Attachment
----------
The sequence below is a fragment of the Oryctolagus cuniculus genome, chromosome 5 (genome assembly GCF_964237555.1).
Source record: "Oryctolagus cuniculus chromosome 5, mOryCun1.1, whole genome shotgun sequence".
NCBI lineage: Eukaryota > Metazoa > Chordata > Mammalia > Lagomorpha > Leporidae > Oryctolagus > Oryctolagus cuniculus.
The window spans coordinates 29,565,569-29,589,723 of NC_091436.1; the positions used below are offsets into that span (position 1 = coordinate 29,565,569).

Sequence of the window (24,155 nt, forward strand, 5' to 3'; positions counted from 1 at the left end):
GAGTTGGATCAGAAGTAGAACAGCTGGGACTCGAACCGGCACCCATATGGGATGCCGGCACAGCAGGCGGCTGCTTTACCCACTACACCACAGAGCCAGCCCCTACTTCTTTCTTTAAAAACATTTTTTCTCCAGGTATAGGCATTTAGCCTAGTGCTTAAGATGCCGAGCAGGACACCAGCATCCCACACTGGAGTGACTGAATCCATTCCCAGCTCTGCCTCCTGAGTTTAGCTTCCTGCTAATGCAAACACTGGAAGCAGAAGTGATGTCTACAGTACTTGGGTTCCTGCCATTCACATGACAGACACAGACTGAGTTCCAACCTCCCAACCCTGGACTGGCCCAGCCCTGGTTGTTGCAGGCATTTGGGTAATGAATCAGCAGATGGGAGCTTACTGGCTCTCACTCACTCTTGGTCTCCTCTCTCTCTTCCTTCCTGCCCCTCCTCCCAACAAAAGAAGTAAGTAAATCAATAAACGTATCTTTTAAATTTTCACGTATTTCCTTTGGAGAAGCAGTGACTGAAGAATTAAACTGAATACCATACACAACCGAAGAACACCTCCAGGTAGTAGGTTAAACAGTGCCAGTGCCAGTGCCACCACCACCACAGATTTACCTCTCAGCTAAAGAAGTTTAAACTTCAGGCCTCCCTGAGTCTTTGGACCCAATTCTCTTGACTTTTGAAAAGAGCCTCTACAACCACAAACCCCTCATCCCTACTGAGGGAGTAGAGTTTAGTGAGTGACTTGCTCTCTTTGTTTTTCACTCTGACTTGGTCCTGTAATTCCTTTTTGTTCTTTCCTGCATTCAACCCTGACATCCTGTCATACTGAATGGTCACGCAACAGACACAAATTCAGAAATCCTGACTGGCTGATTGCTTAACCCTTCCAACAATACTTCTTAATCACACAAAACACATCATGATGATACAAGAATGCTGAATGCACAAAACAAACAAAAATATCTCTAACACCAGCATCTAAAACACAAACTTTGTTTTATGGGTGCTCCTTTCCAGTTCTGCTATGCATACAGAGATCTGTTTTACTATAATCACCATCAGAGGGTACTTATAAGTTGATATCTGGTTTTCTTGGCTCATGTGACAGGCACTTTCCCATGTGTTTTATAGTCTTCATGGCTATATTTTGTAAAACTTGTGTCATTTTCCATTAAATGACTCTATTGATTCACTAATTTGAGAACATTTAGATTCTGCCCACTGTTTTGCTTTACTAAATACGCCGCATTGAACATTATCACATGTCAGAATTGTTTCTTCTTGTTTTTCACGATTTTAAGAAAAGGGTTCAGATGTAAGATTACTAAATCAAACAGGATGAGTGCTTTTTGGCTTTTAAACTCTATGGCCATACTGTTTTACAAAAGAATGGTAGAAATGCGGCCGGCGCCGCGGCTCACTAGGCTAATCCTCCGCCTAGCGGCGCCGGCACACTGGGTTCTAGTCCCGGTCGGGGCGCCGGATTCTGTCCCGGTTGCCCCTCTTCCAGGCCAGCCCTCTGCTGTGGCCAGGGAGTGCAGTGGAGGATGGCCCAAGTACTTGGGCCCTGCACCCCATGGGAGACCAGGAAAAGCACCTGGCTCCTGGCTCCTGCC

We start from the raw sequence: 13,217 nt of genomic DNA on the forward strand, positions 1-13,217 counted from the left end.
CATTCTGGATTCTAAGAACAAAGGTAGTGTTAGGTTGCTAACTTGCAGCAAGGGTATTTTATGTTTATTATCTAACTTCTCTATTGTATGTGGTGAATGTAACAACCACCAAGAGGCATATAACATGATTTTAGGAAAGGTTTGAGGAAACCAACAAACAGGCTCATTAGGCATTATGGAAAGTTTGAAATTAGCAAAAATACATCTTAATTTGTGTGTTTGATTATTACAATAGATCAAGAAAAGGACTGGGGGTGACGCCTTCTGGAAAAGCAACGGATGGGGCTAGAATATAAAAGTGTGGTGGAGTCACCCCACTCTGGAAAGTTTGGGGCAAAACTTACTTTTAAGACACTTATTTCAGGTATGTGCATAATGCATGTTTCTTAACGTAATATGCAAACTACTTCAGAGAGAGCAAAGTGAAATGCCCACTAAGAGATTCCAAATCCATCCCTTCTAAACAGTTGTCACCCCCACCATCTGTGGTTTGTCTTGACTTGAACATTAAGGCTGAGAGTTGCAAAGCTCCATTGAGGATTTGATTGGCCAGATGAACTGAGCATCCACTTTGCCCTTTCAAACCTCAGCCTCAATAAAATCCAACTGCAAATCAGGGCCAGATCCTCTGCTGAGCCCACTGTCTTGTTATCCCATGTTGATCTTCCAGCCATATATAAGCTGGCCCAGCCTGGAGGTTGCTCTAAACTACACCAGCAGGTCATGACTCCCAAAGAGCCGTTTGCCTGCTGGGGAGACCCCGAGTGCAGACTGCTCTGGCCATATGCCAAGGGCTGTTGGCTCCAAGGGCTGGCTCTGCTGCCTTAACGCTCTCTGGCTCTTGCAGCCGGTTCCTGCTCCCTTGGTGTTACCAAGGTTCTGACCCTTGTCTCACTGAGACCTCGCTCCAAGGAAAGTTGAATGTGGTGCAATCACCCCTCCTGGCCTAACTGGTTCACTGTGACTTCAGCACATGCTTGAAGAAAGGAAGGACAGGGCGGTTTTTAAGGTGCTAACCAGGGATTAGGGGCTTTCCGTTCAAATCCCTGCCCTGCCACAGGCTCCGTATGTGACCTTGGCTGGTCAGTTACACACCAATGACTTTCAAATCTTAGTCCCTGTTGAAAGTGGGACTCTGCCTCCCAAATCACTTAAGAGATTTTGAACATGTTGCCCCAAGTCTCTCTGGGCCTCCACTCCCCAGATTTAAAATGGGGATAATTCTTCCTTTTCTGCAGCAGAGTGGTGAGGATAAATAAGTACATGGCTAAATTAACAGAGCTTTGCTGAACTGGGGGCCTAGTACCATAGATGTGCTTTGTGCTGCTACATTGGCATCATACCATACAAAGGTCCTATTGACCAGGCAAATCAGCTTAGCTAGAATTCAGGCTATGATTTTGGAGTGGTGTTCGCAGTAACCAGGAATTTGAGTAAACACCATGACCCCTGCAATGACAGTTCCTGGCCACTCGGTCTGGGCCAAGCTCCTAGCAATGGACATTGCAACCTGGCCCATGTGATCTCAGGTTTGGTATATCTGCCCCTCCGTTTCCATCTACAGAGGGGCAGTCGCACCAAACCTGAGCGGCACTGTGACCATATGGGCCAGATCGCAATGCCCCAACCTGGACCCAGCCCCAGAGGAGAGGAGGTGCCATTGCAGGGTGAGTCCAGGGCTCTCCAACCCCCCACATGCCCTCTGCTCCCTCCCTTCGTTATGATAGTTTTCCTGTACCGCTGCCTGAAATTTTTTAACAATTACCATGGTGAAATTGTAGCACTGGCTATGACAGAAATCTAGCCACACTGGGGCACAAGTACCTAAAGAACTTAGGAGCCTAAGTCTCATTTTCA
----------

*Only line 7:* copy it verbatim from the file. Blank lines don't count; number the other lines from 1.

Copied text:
We start from the raw sequence: 13,217 nt of genomic DNA on the forward strand, positions 1-13,217 counted from the left end.